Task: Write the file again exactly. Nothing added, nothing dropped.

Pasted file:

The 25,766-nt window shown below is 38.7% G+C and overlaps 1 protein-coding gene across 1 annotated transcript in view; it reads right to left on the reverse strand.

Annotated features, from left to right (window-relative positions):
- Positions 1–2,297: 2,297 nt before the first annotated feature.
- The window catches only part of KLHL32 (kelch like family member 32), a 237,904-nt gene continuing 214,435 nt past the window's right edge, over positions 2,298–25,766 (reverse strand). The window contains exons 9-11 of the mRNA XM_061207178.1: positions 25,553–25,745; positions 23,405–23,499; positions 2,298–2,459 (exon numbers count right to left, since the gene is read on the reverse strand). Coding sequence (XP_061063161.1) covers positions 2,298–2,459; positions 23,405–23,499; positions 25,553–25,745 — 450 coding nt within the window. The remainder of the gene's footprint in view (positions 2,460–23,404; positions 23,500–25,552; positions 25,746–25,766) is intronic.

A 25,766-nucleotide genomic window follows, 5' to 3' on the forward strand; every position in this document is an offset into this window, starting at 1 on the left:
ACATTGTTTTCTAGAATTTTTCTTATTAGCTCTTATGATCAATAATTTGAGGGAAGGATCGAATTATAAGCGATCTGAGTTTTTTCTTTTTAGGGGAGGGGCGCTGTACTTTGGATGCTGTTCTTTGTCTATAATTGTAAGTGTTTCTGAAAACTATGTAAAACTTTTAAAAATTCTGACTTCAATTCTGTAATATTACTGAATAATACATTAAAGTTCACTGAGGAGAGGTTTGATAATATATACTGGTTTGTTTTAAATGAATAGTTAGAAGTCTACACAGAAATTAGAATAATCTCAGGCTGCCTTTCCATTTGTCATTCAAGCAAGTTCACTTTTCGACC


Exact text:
The 25,766-nt window shown below is 38.7% G+C and overlaps 1 protein-coding gene across 1 annotated transcript in view; it reads right to left on the reverse strand.

Annotated features, from left to right (window-relative positions):
- Positions 1–2,297: 2,297 nt before the first annotated feature.
- The window catches only part of KLHL32 (kelch like family member 32), a 237,904-nt gene continuing 214,435 nt past the window's right edge, over positions 2,298–25,766 (reverse strand). The window contains exons 9-11 of the mRNA XM_061207178.1: positions 25,553–25,745; positions 23,405–23,499; positions 2,298–2,459 (exon numbers count right to left, since the gene is read on the reverse strand). Coding sequence (XP_061063161.1) covers positions 2,298–2,459; positions 23,405–23,499; positions 25,553–25,745 — 450 coding nt within the window. The remainder of the gene's footprint in view (positions 2,460–23,404; positions 23,500–25,552; positions 25,746–25,766) is intronic.

A 25,766-nucleotide genomic window follows, 5' to 3' on the forward strand; every position in this document is an offset into this window, starting at 1 on the left:
ACATTGTTTTCTAGAATTTTTCTTATTAGCTCTTATGATCAATAATTTGAGGGAAGGATCGAATTATAAGCGATCTGAGTTTTTTCTTTTTAGGGGAGGGGCGCTGTACTTTGGATGCTGTTCTTTGTCTATAATTGTAAGTGTTTCTGAAAACTATGTAAAACTTTTAAAAATTCTGACTTCAATTCTGTAATATTACTGAATAATACATTAAAGTTCACTGAGGAGAGGTTTGATAATATATACTGGTTTGTTTTAAATGAATAGTTAGAAGTCTACACAGAAATTAGAATAATCTCAGGCTGCCTTTCCATTTGTCATTCAAGCAAGTTCACTTTTCGACC